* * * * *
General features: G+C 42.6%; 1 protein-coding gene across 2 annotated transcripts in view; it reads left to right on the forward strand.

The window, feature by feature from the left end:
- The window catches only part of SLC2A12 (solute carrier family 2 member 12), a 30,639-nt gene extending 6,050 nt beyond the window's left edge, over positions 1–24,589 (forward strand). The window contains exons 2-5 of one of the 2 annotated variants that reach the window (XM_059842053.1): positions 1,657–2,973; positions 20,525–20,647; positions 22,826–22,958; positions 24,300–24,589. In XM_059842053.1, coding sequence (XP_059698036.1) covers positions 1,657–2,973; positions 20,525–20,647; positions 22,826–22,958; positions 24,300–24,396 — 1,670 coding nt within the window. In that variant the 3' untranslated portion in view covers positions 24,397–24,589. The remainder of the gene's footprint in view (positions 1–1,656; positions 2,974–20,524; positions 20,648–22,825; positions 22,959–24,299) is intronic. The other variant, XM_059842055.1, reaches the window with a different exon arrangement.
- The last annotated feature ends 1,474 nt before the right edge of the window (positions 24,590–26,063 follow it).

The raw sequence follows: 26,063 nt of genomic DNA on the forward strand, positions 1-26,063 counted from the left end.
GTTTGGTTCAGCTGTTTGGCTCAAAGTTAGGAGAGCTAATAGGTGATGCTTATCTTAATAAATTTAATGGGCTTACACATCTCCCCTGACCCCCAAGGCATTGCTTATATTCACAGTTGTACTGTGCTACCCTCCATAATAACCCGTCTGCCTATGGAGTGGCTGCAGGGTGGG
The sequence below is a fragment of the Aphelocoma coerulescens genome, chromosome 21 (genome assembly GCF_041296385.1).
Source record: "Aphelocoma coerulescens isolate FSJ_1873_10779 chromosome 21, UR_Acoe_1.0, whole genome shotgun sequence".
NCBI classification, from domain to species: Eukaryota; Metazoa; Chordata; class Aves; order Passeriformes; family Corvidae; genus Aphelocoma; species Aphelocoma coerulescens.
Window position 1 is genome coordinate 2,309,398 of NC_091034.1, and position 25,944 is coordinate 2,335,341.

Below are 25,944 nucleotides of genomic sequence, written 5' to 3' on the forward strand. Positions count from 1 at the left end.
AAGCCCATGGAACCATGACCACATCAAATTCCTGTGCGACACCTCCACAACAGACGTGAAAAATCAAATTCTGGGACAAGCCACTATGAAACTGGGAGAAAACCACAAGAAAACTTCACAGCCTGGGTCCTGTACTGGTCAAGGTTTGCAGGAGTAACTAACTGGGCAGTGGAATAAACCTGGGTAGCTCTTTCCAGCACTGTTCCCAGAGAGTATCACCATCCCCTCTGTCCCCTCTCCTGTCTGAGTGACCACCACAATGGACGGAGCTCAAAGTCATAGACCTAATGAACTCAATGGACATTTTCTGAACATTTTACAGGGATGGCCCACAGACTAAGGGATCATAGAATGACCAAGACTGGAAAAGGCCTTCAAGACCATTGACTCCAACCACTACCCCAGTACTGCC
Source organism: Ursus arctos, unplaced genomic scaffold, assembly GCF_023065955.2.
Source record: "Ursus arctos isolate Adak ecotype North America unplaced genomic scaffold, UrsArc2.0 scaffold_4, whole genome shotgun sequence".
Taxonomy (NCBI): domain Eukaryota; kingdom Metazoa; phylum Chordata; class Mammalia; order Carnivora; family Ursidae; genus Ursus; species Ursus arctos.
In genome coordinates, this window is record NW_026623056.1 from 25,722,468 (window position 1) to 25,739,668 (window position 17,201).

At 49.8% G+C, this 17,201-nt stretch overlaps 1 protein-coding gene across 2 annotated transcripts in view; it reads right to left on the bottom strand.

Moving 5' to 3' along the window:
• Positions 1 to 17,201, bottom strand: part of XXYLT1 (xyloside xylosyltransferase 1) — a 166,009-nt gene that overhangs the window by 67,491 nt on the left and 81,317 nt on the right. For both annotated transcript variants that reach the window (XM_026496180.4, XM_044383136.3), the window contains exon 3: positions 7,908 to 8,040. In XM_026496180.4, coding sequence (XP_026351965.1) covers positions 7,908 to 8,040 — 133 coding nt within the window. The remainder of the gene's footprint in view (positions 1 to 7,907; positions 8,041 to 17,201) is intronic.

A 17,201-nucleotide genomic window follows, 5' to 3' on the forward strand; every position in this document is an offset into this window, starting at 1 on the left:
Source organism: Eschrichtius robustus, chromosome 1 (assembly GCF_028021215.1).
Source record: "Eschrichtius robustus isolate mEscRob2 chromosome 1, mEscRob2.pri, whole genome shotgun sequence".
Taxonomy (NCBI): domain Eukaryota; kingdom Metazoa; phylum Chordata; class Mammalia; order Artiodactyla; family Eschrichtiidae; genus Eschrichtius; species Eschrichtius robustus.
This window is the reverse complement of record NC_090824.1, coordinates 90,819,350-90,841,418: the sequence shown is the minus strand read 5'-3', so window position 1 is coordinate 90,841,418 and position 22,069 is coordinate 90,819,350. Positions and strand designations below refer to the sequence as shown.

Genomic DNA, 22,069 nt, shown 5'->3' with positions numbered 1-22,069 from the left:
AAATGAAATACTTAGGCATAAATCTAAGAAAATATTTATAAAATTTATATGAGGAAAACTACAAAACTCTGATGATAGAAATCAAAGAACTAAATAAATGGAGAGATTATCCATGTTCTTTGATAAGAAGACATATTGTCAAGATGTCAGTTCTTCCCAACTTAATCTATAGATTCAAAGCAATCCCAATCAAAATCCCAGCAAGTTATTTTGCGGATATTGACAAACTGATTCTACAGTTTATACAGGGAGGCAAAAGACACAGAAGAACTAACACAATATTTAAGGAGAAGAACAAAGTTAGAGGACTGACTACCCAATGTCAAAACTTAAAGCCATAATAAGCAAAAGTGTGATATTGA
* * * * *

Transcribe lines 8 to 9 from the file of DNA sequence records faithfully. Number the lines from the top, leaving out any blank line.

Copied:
Source record: "Aphelocoma coerulescens isolate FSJ_1873_10779 chromosome 21, UR_Acoe_1.0, whole genome shotgun sequence".
NCBI classification, from domain to species: Eukaryota; Metazoa; Chordata; class Aves; order Passeriformes; family Corvidae; genus Aphelocoma; species Aphelocoma coerulescens.